Let the Minister not mind the SWITCH model. That makes lots of errors.

I am not sure why the Deputy called it an anomaly given that it was part of the carers' benefit system, which is enshrined in legislation. It was a decision made when we sat down with a finite amount and we had to decide who we needed to best look after. We had to see how thinly we could spread the money to reach the most people in the current economy. When I considered increasing the hours while also increasing the disregard, the amount that it would cost and the number who would have benefitted did not warrant the €73 million additional cost of an increase in disregards.

I do not pluck statistics or numbers from the sky. My figures are based on the carers currently in payment from the Department. Some 86% of those currently in receipt of carer's allowance have little or no means and an increase in the disregard would have zero effect. Had we increased the disregard, it would have had an impact on 0.1% of those currently in receipt of the allowance. I have to consider the €73 million and all the choices we had to make regarding lone parents, qualified children living in poverty and so on. It was a political decision at budget time but I would not classify it as premeditated in the sense meant by Deputy Brady, although we all get the gist.

I agree with Deputy Penrose that the Carers' Association is acting on behalf of all our carers. He is correct that one in four carers is receiving payments here so there are a hell of a lot of people who do a lot of loving and caring out of love and respect for those for whom they care. I appreciate that. They appreciate the increase in hours because they have asked this of many Governments. It is 11 years since any changes were introduced by way of the increased hours that people may study or work. I am happy to have been able to do that. However, I was unable to increase the €73 million as I have outlined.

I ask the Acting Chairman to indulge me briefly. I believe that we need to have a proper conversation about care in this country. No one can ignore it for much longer given we will have far more carers in future than ever. Collectively, we recognise that the State needs to change the way it works, supports and cares for our carers. That is why Ms Catherine Day is a very welcome appointment to the Citizens' Assembly.

The Minister will not be coming back in on this question.

I have asked to ensure that the Carers' Association is front and centre to any new Citizens' Assembly and, collectively, we should all buy into whatever recommendations emerge and the changes required to care for carers.

We have two minutes left on this question. I call Deputy Brady and then Deputy Penrose.

I agree that proper conversations are necessary. There is also an urgent need to review the means threshold for carer's allowance. It must be reviewed and I ask the Minister and Department to undertake that immediately. It is far too restrictive. Carers must often give up work to allow themselves to give care. The Minister said that she does not make up numbers but she gave two different figures for increasing the earnings disregard. In her first contribution, she said it would cost €55 million and, in her second, she said it would be €73 million.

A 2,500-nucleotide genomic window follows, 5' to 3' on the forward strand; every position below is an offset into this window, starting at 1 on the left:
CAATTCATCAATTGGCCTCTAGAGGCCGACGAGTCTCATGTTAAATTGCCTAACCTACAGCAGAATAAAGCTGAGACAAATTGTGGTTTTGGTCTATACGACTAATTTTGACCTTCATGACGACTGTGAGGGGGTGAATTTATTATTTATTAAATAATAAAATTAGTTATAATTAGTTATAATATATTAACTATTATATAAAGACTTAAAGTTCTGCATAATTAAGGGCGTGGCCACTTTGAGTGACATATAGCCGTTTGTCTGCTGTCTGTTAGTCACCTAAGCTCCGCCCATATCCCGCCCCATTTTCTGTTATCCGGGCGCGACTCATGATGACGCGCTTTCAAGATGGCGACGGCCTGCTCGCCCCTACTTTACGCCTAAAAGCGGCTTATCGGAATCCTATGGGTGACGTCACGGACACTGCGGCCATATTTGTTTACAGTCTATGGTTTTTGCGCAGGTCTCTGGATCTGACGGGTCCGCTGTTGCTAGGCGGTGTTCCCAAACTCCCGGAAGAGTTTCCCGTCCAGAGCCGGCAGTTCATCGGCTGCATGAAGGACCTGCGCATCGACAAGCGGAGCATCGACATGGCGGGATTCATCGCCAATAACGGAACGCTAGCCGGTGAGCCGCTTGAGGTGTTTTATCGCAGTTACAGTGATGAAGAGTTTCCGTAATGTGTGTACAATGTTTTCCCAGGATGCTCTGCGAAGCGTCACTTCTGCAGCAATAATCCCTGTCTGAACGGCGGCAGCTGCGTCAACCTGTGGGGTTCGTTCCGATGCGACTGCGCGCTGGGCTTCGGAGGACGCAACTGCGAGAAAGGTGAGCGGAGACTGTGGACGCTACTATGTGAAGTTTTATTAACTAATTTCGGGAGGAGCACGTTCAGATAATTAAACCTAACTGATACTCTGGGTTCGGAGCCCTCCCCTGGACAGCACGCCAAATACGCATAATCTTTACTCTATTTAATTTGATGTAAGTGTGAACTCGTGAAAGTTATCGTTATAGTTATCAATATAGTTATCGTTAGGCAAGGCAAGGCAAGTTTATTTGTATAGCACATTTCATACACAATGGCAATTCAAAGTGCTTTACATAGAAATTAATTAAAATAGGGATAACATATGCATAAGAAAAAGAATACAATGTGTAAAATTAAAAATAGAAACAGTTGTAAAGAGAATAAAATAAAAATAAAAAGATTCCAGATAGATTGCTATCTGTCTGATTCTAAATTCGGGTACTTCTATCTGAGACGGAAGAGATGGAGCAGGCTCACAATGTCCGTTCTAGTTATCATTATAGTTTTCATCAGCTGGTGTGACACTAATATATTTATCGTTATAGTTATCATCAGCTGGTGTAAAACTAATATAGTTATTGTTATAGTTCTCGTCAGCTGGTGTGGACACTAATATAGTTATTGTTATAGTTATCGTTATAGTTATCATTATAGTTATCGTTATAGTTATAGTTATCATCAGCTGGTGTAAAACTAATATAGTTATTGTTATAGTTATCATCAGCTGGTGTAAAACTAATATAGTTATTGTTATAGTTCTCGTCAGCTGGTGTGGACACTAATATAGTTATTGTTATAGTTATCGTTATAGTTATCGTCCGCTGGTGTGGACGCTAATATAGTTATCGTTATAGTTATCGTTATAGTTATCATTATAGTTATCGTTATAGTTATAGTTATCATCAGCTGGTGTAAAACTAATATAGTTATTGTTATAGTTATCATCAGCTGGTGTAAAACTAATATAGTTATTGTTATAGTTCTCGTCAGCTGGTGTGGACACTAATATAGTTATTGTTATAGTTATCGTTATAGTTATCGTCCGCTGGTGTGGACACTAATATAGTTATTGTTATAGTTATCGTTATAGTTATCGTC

It is the net family working payment and income tax.

Can we have clarity on that? There is an opportunity to address this. The social welfare Bill is coming up and if the Minister does not try to fix this, myself and others will table amendments to rectify this and ensure that there will not be winners and losers. "Winners and losers" is a phrase used all the time by the Minister and her Department. There should not be winners and losers when it comes to carers.

It is 50 years since I first advocated for the abolition of the means test for carer's allowance. It would be administratively simple. Millionaires will look after people without claiming it but it will suit people who are only €10 over the limit and all that nonsense. There is something wrong. Some 116,000 people are eligible for the carers' support grant. Only 81,000 are in receipt of the carer's allowance. That means 35,000 are only tipping around the margins. They must be brought into the carer's allowance scheme immediately. We have to tackle this once and for all. To be fair, the Minister is correct that we have had this on the cheap and we have collectively been skinflints. We have abused carers and given them 90 cent an hour. There is talk of a minimum wage. We have abused them. Let us be honest because most of them work 15 hours a day, 105 hours a week. They are being given 18.5 hours to do a bit of paid work, effectively to qualify them for pensions down the road or to get an education qualification. That is what this is about.

We have had their care on the cheap and abused them. It is time to stop the abuse. I think the Minister recognises that better than anyone.

The time has run out on this question. I call Deputy Curran on Question No. 45.